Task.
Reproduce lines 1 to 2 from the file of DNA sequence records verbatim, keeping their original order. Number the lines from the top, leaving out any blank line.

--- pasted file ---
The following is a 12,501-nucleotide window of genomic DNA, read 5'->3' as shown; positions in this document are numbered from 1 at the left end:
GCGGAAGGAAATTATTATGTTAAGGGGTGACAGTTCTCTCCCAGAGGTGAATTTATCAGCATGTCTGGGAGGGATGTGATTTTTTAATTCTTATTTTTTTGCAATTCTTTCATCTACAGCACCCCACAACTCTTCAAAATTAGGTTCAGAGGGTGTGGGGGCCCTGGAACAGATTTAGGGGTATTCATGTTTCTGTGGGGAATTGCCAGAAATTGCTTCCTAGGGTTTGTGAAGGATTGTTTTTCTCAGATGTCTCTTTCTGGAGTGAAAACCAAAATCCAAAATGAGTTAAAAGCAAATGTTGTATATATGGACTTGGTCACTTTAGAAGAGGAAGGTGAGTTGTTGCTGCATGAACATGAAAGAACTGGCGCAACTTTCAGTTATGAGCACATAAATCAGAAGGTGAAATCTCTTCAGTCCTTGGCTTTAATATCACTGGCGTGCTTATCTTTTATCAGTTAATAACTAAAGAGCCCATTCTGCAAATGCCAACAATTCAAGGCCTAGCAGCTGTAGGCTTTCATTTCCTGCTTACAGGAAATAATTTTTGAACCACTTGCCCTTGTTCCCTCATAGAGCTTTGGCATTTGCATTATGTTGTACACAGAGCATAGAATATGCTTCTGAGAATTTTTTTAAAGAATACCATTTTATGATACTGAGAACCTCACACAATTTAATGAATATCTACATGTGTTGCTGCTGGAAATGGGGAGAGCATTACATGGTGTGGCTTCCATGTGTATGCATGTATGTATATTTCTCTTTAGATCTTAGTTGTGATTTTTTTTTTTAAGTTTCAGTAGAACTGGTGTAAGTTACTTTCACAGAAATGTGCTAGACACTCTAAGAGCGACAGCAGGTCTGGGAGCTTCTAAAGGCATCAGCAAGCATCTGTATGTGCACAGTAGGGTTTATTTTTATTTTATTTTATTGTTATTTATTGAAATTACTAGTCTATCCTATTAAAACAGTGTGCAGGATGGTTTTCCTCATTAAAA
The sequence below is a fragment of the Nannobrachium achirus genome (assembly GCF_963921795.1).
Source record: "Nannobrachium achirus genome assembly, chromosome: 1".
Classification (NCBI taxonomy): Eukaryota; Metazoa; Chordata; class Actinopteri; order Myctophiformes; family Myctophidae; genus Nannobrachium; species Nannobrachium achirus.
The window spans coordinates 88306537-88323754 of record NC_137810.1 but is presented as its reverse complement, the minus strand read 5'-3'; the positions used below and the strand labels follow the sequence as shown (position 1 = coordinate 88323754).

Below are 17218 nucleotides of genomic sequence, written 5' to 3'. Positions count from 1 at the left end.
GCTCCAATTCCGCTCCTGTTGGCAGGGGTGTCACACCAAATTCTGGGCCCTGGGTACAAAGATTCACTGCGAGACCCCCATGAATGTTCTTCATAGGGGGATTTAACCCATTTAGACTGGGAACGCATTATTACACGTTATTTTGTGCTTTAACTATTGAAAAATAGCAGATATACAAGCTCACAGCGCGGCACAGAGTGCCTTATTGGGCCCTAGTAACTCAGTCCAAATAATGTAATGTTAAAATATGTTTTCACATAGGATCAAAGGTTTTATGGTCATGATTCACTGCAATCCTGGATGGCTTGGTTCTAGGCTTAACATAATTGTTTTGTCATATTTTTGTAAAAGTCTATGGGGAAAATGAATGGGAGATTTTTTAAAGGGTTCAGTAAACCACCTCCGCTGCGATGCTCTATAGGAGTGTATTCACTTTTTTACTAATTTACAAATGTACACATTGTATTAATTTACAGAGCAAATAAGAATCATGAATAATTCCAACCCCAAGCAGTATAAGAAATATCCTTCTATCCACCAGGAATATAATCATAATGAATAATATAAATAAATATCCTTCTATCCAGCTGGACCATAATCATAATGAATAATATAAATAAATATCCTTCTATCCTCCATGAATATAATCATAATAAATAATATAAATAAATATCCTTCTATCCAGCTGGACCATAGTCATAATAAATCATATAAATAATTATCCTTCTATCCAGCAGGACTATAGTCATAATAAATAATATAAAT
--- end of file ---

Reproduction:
The following is a 12,501-nucleotide window of genomic DNA, read 5'->3' as shown; positions in this document are numbered from 1 at the left end:
GCGGAAGGAAATTATTATGTTAAGGGGTGACAGTTCTCTCCCAGAGGTGAATTTATCAGCATGTCTGGGAGGGATGTGATTTTTTAATTCTTATTTTTTTGCAATTCTTTCATCTACAGCACCCCACAACTCTTCAAAATTAGGTTCAGAGGGTGTGGGGGCCCTGGAACAGATTTAGGGGTATTCATGTTTCTGTGGGGAATTGCCAGAAATTGCTTCCTAGGGTTTGTGAAGGATTGTTTTTCTCAGATGTCTCTTTCTGGAGTGAAAACCAAAATCCAAAATGAGTTAAAAGCAAATGTTGTATATATGGACTTGGTCACTTTAGAAGAGGAAGGTGAGTTGTTGCTGCATGAACATGAAAGAACTGGCGCAACTTTCAGTTATGAGCACATAAATCAGAAGGTGAAATCTCTTCAGTCCTTGGCTTTAATATCACTGGCGTGCTTATCTTTTATCAGTTAATAACTAAAGAGCCCATTCTGCAAATGCCAACAATTCAAGGCCTAGCAGCTGTAGGCTTTCATTTCCTGCTTACAGGAAATAATTTTTGAACCACTTGCCCTTGTTCCCTCATAGAGCTTTGGCATTTGCATTATGTTGTACACAGAGCATAGAATATGCTTCTGAGAATTTTTTTAAAGAATACCATTTTATGATACTGAGAACCTCACACAATTTAATGAATATCTACATGTGTTGCTGCTGGAAATGGGGAGAGCATTACATGGTGTGGCTTCCATGTGTATGCATGTATGTATATTTCTCTTTAGATCTTAGTTGTGATTTTTTTTTTTAAGTTTCAGTAGAACTGGTGTAAGTTACTTTCACAGAAATGTGCTAGACACTCTAAGAGCGACAGCAGGTCTGGGAGCTTCTAAAGGCATCAGCAAGCATCTGTATGTGCACAGTAGGGTTTATTTTTATTTTATTTTATTGTTATTTATTGAAATTACTAGTCTATCCTATTAAAACAGTGTGCAGGATGGTTTTCCTCATTAAAA